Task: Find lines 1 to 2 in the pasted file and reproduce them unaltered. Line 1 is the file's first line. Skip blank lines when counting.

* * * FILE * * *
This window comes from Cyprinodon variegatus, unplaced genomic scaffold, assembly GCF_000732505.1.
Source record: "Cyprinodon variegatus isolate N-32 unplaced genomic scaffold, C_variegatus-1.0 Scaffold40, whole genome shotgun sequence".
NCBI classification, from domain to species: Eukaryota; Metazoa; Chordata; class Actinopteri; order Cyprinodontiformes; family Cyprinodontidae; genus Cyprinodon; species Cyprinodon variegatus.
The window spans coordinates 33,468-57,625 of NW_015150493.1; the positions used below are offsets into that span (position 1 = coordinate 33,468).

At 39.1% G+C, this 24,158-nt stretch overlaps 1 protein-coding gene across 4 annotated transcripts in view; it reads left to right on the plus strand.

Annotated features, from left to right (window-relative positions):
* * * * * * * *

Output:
This window comes from Cyprinodon variegatus, unplaced genomic scaffold, assembly GCF_000732505.1.
Source record: "Cyprinodon variegatus isolate N-32 unplaced genomic scaffold, C_variegatus-1.0 Scaffold40, whole genome shotgun sequence".